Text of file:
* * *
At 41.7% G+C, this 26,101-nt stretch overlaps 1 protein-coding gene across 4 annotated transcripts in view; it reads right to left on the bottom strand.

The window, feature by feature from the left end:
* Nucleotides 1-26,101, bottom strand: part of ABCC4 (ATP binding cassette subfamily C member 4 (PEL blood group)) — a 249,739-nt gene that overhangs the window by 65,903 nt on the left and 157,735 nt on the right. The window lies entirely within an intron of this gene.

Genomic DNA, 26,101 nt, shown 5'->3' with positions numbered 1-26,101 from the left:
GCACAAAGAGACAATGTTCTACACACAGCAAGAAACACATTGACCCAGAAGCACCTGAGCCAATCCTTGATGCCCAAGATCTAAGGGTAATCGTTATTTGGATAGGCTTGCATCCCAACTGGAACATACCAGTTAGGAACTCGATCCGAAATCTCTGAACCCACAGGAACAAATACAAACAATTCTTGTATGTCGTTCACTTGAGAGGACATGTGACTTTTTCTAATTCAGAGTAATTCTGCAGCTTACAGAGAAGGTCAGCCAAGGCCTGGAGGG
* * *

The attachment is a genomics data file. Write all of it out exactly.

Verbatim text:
At 41.7% G+C, this 26,101-nt stretch overlaps 1 protein-coding gene across 4 annotated transcripts in view; it reads right to left on the bottom strand.

The window, feature by feature from the left end:
* Nucleotides 1-26,101, bottom strand: part of ABCC4 (ATP binding cassette subfamily C member 4 (PEL blood group)) — a 249,739-nt gene that overhangs the window by 65,903 nt on the left and 157,735 nt on the right. The window lies entirely within an intron of this gene.

Genomic DNA, 26,101 nt, shown 5'->3' with positions numbered 1-26,101 from the left:
GCACAAAGAGACAATGTTCTACACACAGCAAGAAACACATTGACCCAGAAGCACCTGAGCCAATCCTTGATGCCCAAGATCTAAGGGTAATCGTTATTTGGATAGGCTTGCATCCCAACTGGAACATACCAGTTAGGAACTCGATCCGAAATCTCTGAACCCACAGGAACAAATACAAACAATTCTTGTATGTCGTTCACTTGAGAGGACATGTGACTTTTTCTAATTCAGAGTAATTCTGCAGCTTACAGAGAAGGTCAGCCAAGGCCTGGAGGG